DIY From the Archives: A Humane Bug Zapper From 1971

Build an indoor insect trap from our August, 1971 issue, fully updated for today (just in time for summer)

Our third updated DIY project from the Popular Science digital archives involves luring and then trapping bugs that have managed to find their way inside your house--a truly universal problem. Follow along as we update a circa-1971 trap for today's smarter, more intelligent insects for less than $20.

Original taken from the August, 1971 issue.

The Inspiration
This vacuum-style bug zapper project's design was first introduced in the August 1971 issue of Popular Science Magazine.Joel Barnard
100% Affordable Materials
Here's what you'll need. (Cheap and easy PopSci DIY projects with step-by-step instructions: Priceless.)Joel Barnard
The Motor
The motor can be any small 10-20 watt, 120-volt AC motor that runs at 1,500-3,000 rpm. Old record players or small fans are a good source for these. If you can't find anything lying around or at a thrift store, purchase a new small desk fan for around $10.Joel Barnard
Create the Propeller
Use the base of the coffee can to create the propeller. Make it one inch wide at its widest point and three inches long (assuming your coffee can is four inches in diameter).Joel Barnard
Attach the propeller to the shaft of the motor using glue, rubber bands, or, if it's threaded, washers and a nut. In this example I was able to utilize part of the fan's original plastic blades for a more precise fit. The less movement you have in the blades, the more efficiently (and quietly) they will move the air. Once secure, bend the fan blades so normal rotation of the motor causes downward air flow. The blades' pitch should be 30 to 45 degrees.Joel Barnard
Form the motor and lamp support bracket from perforated pipe-hanger iron. Lay out your fan and light bulb (in socket) as a measuring guide. The width of your bracket should be the same as the interior or your coffee can. Its height should allow for half to one inch clearance between the bulb and the fan blades.Joel Barnard
Attach bracket ends to the motor using the screws holding it together.Joel Barnard
Attach about a foot of lamp cord to the motor and tape up any exposed wires to prevent electrical shorts.Joel Barnard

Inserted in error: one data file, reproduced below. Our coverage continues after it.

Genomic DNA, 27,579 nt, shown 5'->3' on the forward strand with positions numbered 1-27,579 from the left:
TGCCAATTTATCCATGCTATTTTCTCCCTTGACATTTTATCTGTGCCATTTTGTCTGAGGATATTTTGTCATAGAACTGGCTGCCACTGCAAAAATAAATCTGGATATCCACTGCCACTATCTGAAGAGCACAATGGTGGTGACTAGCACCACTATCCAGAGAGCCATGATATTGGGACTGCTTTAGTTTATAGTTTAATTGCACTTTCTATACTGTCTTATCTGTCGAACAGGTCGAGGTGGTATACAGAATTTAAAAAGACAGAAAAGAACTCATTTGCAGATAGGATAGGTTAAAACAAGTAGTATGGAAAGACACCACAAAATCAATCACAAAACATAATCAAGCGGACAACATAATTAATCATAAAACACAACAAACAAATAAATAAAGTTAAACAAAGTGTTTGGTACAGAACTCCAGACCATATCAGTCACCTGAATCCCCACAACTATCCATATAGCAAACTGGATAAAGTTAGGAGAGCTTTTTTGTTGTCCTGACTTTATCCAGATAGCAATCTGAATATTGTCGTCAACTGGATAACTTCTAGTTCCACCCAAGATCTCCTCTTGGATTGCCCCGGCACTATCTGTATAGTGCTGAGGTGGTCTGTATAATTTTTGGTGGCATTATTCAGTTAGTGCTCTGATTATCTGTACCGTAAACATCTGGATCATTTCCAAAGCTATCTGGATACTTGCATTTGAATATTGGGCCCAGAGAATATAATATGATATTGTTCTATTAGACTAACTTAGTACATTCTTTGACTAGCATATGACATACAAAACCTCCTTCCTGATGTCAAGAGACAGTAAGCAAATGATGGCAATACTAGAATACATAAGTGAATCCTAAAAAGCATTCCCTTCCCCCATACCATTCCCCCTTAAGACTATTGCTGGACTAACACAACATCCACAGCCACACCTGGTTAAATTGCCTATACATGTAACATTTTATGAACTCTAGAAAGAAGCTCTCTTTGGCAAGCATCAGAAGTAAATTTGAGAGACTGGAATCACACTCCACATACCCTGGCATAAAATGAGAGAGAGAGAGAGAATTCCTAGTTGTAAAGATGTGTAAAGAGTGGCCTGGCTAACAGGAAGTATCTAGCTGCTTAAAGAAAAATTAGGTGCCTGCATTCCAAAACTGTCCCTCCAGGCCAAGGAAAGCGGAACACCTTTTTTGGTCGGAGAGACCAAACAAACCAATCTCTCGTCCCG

Tape the lamp cord halfway up on the inside of the bracket, and make sure it's clear of the fan blades.Joel Barnard
Cut the cover from the bottom of a bleach jug that is slightly wider than your coffee can. The height of your cover should allow for the light bulb to be exposed 1-1/2 to 2 inches. Once your cover is cut, place the socket on top and mark where the bolt holes will need to be drilled.Joel Barnard
You will also need a hole in the center for a hook eye, and one for the outlet cord to enter.Joel Barnard
Attach both the motor wires and the outlet cord to the lamp socket.Joel Barnard
Install two 3/4 inch bolts, and a hook eye, through the top of the cover.Joel Barnard
Line up the bracket and the socket over the bolts, and tighten them down, with nuts.Joel Barnard
Screw in the Bulb
Pretty straight forward.Joel Barnard
Coffee Can
Slip the coffee can up over the motor and fan so that the blades are just below the surface. Use extra pipe-hanger iron to determine where holes should be drilled. Be sure not to place the screws where the fan blades will knock into them.Joel Barnard
Test the Unit
Check that everything is solidly tightened-down, and test the unit to make sure the fan blades spin clear of all screws, the cord and the bracket.Joel Barnard
For the bag, cut out an 18 inch-long section of undamaged panty hose. Tie a knot in one end, turn the bag inside out and slip it over the end of the coffee can.Joel Barnard
Secure the Bag
Use a strong rubber band or piece of elastic to secure the bag onto the can.Joel Barnard
You're ready for bug season. Now get out there and have some fun.Joel Barnard